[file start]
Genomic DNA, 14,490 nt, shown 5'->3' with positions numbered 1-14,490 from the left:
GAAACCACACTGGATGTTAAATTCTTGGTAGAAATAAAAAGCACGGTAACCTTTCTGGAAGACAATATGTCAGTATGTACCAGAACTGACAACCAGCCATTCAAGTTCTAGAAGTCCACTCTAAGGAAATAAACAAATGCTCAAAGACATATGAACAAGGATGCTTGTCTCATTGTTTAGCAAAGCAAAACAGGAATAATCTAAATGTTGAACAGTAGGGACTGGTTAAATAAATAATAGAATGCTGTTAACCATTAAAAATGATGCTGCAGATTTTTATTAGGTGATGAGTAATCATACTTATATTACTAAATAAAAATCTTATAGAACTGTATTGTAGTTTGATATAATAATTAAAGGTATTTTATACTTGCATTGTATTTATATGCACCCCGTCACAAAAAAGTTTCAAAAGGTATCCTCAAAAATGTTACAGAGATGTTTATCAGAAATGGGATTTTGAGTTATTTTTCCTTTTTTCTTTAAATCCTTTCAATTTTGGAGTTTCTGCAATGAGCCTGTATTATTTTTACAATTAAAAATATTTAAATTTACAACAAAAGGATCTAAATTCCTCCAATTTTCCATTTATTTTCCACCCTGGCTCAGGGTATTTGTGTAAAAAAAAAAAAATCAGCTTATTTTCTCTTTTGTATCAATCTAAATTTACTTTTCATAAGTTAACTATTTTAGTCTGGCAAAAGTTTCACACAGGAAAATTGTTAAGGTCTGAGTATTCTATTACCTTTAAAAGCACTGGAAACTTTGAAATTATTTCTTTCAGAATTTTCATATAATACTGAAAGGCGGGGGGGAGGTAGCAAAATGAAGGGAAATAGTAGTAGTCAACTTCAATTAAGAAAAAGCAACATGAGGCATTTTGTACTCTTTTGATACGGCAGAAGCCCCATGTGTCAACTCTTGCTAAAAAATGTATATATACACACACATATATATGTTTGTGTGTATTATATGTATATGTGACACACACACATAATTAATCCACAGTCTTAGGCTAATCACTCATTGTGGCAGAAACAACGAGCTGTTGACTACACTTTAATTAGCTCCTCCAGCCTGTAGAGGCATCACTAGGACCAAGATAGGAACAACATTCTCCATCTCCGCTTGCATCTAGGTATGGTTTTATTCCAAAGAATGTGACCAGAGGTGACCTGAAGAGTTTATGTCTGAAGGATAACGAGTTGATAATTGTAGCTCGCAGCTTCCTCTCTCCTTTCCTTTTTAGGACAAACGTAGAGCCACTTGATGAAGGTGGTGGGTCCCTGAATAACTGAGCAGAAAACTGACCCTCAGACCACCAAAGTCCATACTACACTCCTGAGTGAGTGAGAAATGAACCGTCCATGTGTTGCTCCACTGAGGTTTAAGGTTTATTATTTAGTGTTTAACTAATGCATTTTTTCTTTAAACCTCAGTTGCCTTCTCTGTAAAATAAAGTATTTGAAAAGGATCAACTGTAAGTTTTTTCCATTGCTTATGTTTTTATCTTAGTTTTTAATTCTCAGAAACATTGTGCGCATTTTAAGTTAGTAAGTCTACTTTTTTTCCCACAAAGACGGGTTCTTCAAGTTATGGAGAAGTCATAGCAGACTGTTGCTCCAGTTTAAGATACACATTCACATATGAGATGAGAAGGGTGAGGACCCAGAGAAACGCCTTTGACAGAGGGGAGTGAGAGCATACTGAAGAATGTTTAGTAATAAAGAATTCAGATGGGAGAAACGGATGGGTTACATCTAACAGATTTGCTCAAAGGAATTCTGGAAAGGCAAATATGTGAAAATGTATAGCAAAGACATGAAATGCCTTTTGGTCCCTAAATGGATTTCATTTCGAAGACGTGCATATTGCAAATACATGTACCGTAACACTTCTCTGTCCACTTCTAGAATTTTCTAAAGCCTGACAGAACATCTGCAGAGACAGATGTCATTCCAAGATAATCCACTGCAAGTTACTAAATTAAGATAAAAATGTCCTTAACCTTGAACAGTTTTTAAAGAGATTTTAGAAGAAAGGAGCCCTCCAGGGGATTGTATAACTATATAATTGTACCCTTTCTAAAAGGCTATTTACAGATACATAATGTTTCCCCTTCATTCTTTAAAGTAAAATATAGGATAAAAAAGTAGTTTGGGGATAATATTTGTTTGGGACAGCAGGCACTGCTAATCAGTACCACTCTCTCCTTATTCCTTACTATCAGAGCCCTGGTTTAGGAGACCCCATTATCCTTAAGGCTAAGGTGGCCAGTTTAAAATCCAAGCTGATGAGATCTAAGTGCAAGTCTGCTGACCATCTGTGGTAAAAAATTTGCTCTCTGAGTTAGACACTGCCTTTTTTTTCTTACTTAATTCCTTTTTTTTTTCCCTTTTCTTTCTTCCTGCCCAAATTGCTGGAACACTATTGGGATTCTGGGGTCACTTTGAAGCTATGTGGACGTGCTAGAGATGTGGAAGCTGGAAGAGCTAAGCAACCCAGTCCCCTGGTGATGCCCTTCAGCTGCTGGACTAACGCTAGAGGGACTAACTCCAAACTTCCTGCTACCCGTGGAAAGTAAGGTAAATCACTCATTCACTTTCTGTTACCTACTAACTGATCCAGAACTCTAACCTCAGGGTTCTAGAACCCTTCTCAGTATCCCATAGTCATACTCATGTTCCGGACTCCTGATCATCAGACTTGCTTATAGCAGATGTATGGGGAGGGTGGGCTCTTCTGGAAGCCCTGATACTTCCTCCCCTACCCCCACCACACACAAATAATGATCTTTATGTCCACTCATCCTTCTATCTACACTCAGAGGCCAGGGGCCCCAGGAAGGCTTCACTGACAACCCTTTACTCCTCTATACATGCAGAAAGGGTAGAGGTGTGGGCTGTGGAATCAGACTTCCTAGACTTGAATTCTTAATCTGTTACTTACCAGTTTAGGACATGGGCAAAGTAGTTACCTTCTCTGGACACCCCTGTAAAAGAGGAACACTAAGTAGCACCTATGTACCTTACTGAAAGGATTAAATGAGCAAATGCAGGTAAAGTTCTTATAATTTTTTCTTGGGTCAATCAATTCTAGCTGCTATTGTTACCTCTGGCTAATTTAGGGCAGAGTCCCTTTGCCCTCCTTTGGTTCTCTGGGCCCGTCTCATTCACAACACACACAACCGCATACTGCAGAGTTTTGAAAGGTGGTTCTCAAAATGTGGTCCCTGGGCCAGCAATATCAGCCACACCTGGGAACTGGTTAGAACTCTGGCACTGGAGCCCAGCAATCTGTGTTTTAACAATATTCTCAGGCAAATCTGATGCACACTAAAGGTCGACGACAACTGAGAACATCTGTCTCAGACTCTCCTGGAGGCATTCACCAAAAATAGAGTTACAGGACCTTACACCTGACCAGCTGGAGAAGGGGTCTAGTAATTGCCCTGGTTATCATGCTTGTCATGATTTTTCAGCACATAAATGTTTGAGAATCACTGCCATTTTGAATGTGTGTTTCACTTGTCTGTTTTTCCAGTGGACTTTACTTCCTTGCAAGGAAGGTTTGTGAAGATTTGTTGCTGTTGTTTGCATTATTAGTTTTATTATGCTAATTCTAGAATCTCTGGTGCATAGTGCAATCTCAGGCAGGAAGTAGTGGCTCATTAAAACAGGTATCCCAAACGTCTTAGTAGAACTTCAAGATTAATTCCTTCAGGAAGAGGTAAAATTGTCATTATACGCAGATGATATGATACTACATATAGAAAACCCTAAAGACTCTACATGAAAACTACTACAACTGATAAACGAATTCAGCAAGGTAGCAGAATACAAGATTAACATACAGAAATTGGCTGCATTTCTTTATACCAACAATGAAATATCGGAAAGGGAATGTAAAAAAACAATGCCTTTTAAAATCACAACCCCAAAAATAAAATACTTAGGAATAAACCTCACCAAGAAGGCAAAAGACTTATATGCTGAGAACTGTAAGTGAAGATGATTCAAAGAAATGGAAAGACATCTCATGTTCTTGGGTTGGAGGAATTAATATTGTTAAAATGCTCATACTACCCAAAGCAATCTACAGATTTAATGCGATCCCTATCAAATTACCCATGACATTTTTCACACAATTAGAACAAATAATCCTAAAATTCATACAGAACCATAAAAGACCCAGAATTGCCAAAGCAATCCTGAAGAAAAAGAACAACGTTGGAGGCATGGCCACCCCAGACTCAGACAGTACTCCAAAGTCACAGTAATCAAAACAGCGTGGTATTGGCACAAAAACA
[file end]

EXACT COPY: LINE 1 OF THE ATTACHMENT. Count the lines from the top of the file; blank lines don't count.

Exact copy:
Genomic DNA, 14,490 nt, shown 5'->3' with positions numbered 1-14,490 from the left: